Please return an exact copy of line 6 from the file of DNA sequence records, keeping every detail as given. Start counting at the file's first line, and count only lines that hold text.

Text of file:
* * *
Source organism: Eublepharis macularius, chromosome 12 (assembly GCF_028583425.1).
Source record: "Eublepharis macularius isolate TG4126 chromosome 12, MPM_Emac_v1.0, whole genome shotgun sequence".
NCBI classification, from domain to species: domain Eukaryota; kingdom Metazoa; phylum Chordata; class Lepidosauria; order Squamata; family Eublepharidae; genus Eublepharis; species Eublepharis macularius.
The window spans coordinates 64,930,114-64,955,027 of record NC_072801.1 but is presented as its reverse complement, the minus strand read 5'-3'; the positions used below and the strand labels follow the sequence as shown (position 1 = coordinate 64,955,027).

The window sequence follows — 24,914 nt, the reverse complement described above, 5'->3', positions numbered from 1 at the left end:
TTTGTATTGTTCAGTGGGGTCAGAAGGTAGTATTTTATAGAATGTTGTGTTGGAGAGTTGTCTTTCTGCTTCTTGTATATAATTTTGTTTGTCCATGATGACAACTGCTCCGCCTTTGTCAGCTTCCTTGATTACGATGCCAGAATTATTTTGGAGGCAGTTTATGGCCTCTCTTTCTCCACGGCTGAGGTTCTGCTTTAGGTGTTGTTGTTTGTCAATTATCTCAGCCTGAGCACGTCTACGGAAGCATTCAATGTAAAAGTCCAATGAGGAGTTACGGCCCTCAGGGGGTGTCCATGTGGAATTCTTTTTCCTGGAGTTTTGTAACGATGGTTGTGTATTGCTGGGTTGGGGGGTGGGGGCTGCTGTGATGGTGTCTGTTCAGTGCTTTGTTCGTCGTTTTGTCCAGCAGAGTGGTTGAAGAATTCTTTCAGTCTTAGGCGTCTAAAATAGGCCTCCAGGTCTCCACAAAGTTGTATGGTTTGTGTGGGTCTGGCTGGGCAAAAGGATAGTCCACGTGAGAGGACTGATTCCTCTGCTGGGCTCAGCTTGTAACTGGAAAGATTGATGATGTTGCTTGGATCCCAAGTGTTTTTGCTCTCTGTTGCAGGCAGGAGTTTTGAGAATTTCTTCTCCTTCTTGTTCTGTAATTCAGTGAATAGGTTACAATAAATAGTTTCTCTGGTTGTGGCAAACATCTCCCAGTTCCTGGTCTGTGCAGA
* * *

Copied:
TTTGTATTGTTCAGTGGGGTCAGAAGGTAGTATTTTATAGAATGTTGTGTTGGAGAGTTGTCTTTCTGCTTCTTGTATATAATTTTGTTTGTCCATGATGACAACTGCTCCGCCTTTGTCAGCTTCCTTGATTACGATGCCAGAATTATTTTGGAGGCAGTTTATGGCCTCTCTTTCTCCACGGCTGAGGTTCTGCTTTAGGTGTTGTTGTTTGTCAATTATCTCAGCCTGAGCACGTCTACGGAAGCATTCAATGTAAAAGTCCAATGAGGAGTTACGGCCCTCAGGGGGTGTCCATGTGGAATTCTTTTTCCTGGAGTTTTGTAACGATGGTTGTGTATTGCTGGGTTGGGGGGTGGGGGCTGCTGTGATGGTGTCTGTTCAGTGCTTTGTTCGTCGTTTTGTCCAGCAGAGTGGTTGAAGAATTCTTTCAGTCTTAGGCGTCTAAAATAGGCCTCCAGGTCTCCACAAAGTTGTATGGTTTGTGTGGGTCTGGCTGGGCAAAAGGATAGTCCACGTGAGAGGACTGATTCCTCTGCTGGGCTCAGCTTGTAACTGGAAAGATTGATGATGTTGCTTGGATCCCAAGTGTTTTTGCTCTCTGTTGCAGGCAGGAGTTTTGAGAATTTCTTCTCCTTCTTGTTCTGTAATTCAGTGAATAGGTTACAATAAATAGTTTCTCTGGTTGTGGCAAACATCTCCCAGTTCCTGGTCTGTGCAGA